Depression Marathon Blog

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Diagnosed with depression 19 years ago, I lost the life I once knew, but in the process re-created a better me. I am alive and functional today because of my dog, my treatment team, my sobriety, and my willingness to re-create myself within the confines of this illness. I hate the illness, but I'm grateful for the person I've become and the opportunities I've seized because of it. I hope writing a depression blog will reduce stigma and improve the understanding and treatment of people with mental illness. All original content copyright to me: etta. Enjoy your visit!

Friday, June 20, 2014

Dear Kathy

I don't know if you remember me, but I certainly haven't forgotten you. I tend not to forget people who have made a huge, positive impact on my life. You were one of the first. You tended to my psychological needs for years, from the time we first met, which was after my first suicide attempt landed me in the your inpatient, adolescent, mental health unit, through the end of my college years, when I picked up and moved away. Even after that time, I returned when I could and stopped in to say hello. I always wanted you to know, needed you to know, I was doing well.

Kathy, you were such a big part of my earliest healing from this nasty illness of depression. When I needed a steady, loving presence, you were there. You were patient, and kind, and caring. You were generous with your time and spirit. As I grew, and the depression resolved, I kept in touch because I wanted to show you what all your work had done for me. Despite my challenges throughout childhood and adolescence, I was well. Depression hadn't beaten me, and much of the credit for that goes to you.

Thirteen years ago, the depression returned, and I lost touch. My journey changed direction more than once. Life got complicated. For awhile, I got lost in a bottle. Job loss, hospitalizations, financial strain...mental illness reigned supreme. I struggled, alternating periods of wellness with stretches of devastation. I love rollercoasters, but this one was no fun.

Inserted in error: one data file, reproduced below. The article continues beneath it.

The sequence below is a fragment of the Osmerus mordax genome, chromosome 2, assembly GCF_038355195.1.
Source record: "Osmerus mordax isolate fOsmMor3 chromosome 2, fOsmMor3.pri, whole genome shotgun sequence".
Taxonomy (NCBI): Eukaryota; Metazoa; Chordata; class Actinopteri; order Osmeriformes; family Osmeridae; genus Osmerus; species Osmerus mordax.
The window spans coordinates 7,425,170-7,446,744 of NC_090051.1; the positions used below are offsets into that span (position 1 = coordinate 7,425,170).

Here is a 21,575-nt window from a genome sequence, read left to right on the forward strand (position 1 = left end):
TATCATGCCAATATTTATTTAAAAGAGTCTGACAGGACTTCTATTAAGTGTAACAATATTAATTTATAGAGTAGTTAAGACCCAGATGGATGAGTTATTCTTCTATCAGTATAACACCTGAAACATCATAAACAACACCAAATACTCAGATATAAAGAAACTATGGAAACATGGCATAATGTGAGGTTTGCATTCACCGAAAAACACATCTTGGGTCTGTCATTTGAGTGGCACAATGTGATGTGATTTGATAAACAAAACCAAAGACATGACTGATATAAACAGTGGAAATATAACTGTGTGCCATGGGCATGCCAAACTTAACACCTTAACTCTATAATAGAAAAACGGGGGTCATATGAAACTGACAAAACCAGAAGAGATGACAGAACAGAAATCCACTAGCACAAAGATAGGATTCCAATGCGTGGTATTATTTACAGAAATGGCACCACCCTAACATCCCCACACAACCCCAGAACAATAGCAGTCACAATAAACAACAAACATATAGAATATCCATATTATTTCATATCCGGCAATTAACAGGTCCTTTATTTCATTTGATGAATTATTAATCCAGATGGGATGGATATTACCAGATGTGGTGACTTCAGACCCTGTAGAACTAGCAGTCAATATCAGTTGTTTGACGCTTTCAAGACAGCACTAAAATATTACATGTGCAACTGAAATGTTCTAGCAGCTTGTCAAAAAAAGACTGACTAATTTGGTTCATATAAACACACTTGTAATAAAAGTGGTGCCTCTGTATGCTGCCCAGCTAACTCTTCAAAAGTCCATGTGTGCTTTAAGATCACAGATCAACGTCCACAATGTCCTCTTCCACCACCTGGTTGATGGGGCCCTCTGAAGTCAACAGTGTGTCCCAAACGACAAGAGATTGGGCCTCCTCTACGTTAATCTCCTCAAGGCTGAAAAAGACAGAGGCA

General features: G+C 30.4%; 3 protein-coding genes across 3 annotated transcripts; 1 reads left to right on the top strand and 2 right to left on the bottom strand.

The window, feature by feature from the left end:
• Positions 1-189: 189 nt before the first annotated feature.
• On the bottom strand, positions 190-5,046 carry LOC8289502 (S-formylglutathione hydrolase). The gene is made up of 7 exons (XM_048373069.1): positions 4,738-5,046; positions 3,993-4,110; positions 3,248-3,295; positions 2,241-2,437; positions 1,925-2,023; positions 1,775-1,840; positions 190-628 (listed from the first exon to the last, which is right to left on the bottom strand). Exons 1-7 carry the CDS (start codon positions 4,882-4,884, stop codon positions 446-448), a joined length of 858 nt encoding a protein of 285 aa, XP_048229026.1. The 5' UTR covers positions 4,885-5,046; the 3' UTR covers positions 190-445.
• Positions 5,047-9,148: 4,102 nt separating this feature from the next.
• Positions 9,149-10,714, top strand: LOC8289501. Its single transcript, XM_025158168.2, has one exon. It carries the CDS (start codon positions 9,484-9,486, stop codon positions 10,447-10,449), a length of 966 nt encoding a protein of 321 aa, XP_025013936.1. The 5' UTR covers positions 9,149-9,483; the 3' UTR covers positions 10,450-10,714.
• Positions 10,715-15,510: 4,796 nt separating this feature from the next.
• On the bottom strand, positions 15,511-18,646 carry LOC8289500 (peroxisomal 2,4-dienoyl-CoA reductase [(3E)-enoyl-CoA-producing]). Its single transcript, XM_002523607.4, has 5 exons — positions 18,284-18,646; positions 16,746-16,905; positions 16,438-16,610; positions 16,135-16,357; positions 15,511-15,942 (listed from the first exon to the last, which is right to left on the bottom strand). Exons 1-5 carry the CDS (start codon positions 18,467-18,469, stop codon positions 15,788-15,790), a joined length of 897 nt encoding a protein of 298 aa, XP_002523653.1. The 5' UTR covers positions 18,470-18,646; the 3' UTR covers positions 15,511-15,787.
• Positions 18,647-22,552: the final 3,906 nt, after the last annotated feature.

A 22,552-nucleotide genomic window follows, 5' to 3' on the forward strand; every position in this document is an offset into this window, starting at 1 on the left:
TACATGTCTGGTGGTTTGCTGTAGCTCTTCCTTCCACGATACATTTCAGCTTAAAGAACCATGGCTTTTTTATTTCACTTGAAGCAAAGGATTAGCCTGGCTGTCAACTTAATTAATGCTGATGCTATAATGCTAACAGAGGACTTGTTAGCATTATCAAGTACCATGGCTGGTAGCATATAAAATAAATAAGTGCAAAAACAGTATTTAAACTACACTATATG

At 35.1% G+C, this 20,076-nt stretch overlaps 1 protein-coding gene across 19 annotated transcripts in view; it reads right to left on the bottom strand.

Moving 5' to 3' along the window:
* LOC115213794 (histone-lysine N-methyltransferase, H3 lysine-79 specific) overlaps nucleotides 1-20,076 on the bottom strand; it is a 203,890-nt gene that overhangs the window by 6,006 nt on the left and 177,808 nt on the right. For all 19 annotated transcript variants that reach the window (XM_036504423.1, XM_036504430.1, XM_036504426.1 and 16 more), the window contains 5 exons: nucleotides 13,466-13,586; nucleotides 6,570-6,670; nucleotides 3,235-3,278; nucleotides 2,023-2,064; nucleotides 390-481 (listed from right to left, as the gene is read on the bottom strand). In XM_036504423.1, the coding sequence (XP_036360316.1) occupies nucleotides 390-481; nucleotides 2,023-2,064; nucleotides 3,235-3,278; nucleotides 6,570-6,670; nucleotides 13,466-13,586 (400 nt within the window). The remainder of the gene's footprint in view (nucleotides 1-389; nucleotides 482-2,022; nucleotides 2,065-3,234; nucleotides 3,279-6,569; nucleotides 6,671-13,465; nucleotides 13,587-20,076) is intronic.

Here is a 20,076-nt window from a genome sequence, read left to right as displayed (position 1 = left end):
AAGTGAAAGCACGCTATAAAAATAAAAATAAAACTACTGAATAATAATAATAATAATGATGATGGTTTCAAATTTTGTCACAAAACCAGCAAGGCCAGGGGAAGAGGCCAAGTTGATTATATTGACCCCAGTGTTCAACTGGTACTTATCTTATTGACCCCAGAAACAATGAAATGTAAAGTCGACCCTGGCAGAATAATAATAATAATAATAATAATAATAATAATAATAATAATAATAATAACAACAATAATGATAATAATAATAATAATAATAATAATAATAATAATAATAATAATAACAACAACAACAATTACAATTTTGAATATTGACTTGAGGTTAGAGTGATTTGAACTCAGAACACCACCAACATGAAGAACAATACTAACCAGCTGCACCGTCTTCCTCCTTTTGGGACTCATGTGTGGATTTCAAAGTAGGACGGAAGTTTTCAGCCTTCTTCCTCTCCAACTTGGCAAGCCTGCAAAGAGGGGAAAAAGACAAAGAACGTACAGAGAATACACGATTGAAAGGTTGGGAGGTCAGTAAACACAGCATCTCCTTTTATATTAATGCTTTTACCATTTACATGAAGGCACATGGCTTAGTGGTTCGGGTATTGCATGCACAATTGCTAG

During those difficult years, I'd return to Duluth, wander past your hospital or drive by your home and think, "I should stop in," but I didn't. For some reason, I didn't want you to know things were tough. I can't explain why. But I missed keeping in touch. I never forgot your impact on my life. I continue to want to thank you, over and over again.

And it's been too long, Kathy, since I've checked in, and I hope it's not too late. With great trepidation, I tried to call, but a thirteen year old number only rang without end. I was almost relieved. After all, what would I say? Too many years have passed. You may not even know who I am.

Yet I want you to know, Kathy, that when I'm here in Duluth, as I am practically every year at marathon time, I always think of you. And I think of you with tremendous gratitude in my heart, for you saved me when I wanted to jump. Again and again and again, you were there. Today I am sober and living with, rather than suffering from, depression. Many impactful people have passed through my life, and my gratitude extends to all of them. But I wouldn't be here today without you, Kathy. Thank you.

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